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Hayden White and Narrative Theory

The Value of Narrativity in the Representation of Reality, in The Content of the Form: Narrative Discourse and Historical Representation. Baltimore: Johns Hopkins University Press, 1987: 1-25. In this essay, White draws a sharp contrast between medieval annals, chronicles, and histories. In his opinion, Annals are compilations of events that do not make any attempt to find patterns in the past or to represent the reality of the past. Chronicles are marked by a desire for a kind of order and fullness in an account of reality that remains theoretically unjustified, a desire that is . . . purely gratuitous. (17) Chroniclers aspire to write history, but they dont: they compile longer, more elaborate lists of events. Chronicles differ from annals in intent and literary form, but not in substance. They make no effort to fill in the gaps between events, to draw connections among events, or to find patterns in events. Histories offer a kind of order and fullness in an account of reality turning the past into a story. These stories or narratives have five important qualities: 1) 2) 3) 4) 5) They have plots They have social centers They moralize They are allegories They have aesthetics

Plots: To the give the past continuity, coherency, and meaning, histories turn the past into stories with well-defined plots. White believes that Western historians, like Western writers of fiction, use five basic plots (or combinations thereof). Historians write romances, tragedies, comedies, satires, or epics. Social Center: histories have social centers. They tell the stories of particular human communities from a particular point of view. Morality: "Narrativity . . . is intimately related to . . . the impulse to moralize reality, that is, to identify it with the social system that is the source of any morality that we can imagine." (14)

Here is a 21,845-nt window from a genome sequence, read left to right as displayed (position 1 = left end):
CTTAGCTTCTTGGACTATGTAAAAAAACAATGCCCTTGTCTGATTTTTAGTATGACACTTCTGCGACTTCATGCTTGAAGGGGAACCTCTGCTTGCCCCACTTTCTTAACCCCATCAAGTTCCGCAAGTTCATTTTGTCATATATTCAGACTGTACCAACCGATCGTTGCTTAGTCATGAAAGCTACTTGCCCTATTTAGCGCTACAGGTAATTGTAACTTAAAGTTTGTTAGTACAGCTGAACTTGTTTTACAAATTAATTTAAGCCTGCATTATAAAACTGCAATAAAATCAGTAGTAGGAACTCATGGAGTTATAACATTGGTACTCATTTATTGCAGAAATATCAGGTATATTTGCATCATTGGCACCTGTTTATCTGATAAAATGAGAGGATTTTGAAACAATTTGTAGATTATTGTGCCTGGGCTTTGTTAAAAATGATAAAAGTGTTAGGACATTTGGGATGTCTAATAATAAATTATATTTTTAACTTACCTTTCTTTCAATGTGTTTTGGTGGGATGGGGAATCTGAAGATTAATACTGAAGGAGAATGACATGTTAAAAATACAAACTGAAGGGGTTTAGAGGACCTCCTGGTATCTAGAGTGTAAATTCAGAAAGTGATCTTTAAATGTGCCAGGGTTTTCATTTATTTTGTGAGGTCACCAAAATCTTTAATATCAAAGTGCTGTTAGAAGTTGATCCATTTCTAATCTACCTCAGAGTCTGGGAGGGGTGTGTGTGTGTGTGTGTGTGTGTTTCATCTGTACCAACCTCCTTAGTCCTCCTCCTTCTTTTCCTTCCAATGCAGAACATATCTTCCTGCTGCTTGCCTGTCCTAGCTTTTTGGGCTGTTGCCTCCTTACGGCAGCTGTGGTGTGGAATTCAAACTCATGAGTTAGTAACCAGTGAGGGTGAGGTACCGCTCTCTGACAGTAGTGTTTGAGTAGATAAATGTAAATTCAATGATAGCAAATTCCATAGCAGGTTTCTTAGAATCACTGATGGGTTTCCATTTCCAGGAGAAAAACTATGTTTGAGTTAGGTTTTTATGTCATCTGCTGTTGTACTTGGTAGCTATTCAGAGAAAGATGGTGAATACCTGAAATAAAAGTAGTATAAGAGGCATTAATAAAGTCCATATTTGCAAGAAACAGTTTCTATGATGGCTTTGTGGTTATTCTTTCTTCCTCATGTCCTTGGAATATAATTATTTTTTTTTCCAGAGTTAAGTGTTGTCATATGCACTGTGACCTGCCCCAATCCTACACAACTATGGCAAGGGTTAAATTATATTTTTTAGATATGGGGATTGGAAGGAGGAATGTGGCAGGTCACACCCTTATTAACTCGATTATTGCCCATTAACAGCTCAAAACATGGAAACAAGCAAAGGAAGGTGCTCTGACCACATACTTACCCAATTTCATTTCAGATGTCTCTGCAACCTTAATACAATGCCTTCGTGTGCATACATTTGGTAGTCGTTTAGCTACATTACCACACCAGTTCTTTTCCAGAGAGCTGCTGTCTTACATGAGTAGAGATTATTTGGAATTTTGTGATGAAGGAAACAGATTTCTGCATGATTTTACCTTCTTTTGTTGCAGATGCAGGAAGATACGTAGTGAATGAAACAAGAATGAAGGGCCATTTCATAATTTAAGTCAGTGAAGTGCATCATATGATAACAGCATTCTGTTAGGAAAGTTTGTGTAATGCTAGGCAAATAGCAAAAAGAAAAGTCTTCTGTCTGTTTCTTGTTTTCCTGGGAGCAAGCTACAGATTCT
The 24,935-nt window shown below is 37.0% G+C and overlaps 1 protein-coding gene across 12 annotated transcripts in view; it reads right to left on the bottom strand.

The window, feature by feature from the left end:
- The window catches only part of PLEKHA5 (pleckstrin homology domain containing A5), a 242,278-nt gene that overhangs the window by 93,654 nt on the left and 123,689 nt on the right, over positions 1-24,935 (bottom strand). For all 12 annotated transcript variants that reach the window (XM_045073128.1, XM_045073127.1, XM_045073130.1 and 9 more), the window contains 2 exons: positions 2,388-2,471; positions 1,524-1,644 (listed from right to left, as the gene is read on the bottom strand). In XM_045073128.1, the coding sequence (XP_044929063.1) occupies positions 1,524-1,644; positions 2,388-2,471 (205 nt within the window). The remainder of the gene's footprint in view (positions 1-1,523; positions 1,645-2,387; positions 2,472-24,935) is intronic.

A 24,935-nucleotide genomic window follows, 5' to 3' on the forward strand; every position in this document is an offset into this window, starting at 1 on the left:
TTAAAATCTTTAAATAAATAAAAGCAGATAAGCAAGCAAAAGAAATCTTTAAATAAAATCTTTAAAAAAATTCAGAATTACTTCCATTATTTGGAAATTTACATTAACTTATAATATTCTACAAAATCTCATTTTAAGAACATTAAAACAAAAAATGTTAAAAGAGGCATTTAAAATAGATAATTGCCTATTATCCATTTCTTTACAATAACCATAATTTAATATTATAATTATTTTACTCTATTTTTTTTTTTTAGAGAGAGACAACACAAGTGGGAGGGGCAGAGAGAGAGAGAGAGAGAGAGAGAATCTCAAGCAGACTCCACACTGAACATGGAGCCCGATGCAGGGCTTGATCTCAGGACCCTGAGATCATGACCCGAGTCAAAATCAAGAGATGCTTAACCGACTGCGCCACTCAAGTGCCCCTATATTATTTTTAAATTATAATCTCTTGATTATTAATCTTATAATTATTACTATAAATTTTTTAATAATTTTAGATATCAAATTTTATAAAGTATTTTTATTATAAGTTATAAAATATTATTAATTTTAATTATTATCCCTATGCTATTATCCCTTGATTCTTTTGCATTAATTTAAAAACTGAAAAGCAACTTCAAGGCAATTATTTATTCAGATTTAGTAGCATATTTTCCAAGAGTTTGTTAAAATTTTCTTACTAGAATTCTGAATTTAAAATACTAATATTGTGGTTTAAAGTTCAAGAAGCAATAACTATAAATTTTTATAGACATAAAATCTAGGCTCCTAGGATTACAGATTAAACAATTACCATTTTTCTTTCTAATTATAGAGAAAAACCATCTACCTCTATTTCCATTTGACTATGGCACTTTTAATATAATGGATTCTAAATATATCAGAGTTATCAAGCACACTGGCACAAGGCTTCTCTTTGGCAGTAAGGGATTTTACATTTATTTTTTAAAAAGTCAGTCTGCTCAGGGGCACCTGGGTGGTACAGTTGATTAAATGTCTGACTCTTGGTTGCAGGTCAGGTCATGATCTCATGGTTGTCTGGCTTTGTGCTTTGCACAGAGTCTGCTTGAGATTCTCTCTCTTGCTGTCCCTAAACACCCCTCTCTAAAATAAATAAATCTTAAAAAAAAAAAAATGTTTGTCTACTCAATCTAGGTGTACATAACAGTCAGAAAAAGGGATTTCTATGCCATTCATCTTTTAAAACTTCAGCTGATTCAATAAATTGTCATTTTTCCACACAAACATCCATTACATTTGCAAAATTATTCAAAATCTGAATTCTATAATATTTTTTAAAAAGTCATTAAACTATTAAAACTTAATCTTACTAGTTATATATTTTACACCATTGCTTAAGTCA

Allegories: Histories, however accurate they might be, however faithful they are to the evidence and to the experiences of people in the past, are always allegories. They are stories not only about the past, but about the present. They are stories not only about the particular experiences of particular people at a particular time and place in the past, but about the human experience in all times and all places. Symbolic characters, actions, and settings connect stories about the past to the present, as do the mythic plots through which those stories unfold. Aesthetic: Every history has an aesthetic. It has a theory of what is beautiful or sublime in societies, characters, and actions. White in not neutral on the question of aesthetics. He laments "the disciplinization of historical sensibility" and "the progressive demotion of the sublime in favor of the beautiful as a solution to the problems of taste and imagination," which he believes has "had the effect of restricting speculation on any ideal social order to some variant in which freedom was apprehended less as an exercise of individual will than as a release of beautiful 'feelings.'" In short, historians turn the past into histories by writing stories that impose order, structure, and coherence onto the past.